Thinking About Writing Interview Questions

So why is it my job to write the interview questions?

If you’ve been reading here once in a while, you may have heard me talk before about press or media kits, material that is prepared for the media about your book or cause. The centerpiece of the press kit is a news article called a news release, but the second item, and a vital one, is a list of interview questions.

You are handing this press kit to the news media as part of what you are doing to entice them to interview you.

But wait a minute, I hear some of you asking. Since the reporter is doing the interview, then why am I writing the questions? Isn’t that the reporter’s job?

If you are old enough to remember movies and TV programs about reporters, they are depicted as aggressive, hard-charging, and cynical. Cigars and a haze of smoke were sometimes involved.

They seem unlikely to be folks who would welcome the subject of their interview trying to tell them what they should be asking. That point is entirely reasonable, and for the journalists you see at courthouse and White House press conferences, you are right. No one would dream of insulting them by suggesting what they should ask.

However, in the real world of public relations and marketing,  a PR person views their job as helping things along by providing a set of interview questions.

And these questions are generally welcomed by the media because it makes their job easier and helps them prepare.

If the questions are good, the savvy media person uses them because they draw out the key points in the book, and perhaps even summarize one or two of those points in how the questions are framed.

That also helps you, of course, as then the interview questions also help get your main points covered.

But keep this in mind: the media person may completely ignore your questions.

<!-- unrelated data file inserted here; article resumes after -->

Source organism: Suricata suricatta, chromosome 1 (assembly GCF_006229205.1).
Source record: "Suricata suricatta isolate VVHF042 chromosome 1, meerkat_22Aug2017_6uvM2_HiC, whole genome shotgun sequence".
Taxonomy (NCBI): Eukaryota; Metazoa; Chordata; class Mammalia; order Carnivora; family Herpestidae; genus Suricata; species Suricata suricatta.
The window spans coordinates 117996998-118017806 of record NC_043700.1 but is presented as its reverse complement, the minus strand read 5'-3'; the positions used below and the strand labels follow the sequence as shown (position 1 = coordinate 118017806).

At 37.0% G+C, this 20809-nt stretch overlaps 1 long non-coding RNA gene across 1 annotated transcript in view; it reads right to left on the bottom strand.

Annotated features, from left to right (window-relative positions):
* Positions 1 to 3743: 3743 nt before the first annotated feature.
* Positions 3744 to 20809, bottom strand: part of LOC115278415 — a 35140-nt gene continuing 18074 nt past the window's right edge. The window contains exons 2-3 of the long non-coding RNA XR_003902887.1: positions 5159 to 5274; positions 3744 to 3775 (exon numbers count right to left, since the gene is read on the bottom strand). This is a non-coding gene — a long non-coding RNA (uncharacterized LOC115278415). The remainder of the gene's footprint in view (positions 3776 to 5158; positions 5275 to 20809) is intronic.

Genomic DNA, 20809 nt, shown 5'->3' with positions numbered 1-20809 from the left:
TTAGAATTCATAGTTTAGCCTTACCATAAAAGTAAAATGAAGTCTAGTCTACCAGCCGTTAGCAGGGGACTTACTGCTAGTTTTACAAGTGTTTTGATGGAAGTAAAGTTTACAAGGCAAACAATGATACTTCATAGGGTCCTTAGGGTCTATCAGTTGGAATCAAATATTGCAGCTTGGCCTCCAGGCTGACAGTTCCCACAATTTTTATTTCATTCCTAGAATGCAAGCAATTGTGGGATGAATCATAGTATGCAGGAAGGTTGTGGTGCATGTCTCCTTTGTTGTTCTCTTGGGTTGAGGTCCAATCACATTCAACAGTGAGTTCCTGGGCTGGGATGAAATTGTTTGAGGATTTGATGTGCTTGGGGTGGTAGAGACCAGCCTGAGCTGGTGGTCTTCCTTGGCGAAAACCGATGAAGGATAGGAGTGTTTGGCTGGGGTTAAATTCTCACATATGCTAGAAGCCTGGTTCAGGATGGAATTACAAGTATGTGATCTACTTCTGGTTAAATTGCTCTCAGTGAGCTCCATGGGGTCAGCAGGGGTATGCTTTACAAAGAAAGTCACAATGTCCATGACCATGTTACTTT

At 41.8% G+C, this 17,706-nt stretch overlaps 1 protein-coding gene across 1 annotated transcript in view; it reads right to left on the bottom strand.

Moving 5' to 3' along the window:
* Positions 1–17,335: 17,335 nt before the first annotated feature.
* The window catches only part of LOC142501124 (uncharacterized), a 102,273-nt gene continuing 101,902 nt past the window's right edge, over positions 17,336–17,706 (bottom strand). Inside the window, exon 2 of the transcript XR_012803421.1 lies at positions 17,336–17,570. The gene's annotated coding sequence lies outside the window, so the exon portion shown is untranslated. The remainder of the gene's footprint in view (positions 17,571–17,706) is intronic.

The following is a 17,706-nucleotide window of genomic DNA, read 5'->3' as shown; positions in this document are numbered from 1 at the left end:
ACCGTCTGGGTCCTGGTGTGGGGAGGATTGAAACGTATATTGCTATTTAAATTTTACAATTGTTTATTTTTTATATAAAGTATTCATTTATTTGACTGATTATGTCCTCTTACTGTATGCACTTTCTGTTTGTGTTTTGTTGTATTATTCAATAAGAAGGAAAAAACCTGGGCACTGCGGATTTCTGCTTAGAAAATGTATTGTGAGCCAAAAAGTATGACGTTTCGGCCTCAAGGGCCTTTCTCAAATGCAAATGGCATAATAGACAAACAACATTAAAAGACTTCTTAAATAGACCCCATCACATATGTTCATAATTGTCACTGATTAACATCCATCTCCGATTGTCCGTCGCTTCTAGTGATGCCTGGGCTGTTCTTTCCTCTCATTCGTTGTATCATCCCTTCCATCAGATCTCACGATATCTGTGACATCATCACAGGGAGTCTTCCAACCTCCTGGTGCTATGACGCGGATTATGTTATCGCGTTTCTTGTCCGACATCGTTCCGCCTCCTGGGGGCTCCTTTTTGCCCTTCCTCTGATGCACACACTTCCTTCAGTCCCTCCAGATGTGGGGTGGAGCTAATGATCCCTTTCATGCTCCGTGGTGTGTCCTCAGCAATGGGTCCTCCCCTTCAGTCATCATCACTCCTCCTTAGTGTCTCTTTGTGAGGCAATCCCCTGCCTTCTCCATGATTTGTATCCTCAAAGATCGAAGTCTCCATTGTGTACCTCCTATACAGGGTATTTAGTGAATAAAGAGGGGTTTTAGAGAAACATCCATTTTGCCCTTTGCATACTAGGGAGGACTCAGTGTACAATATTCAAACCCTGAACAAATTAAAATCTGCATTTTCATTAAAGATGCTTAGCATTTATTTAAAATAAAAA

Even if you write the most brilliant and appropriate questions, there is no rule that says the media person has to use them.

This fact often comes as an unwelcome surprise to authors who are starting to see this process as something over which they have some control.

That is an incorrect view.

And let me reiterate something I’ve said before – if you are an interview guest on a radio show or podcast, never forget – it’s the host’s show. They control the interview, take it where they want it to go, and you go with it.

But most journalists want to at least look at the questions.

And many in my experience will use the questions you provide them with as a springboard to asking their own questions, or adapt your questions to what they know would be a better fit for their audience. In fact, in my opinion, it’s the journalists who do that who are the most skilled.

It’s your job to write questions that cover key points in your book, and put the questions in a logical order that makes an interview flow.

There are more things to know about writing interview questions that will serve you and the media outlets well, so we will pick up the rest of this topic next week.

For now it’s good to remember you need to write your own questions that serve your goals and provide you with a chance to offer a brief sentence or two of fascinating dialogue in response to each question asked in the interview.

You also want to serve the journalists with questions that make them look brilliant and thoughtful, and make them appreciate you for doing so!

Originally sent as an email to the Buoyancy community on May 5, 2023.
Joni Sullivan Baker
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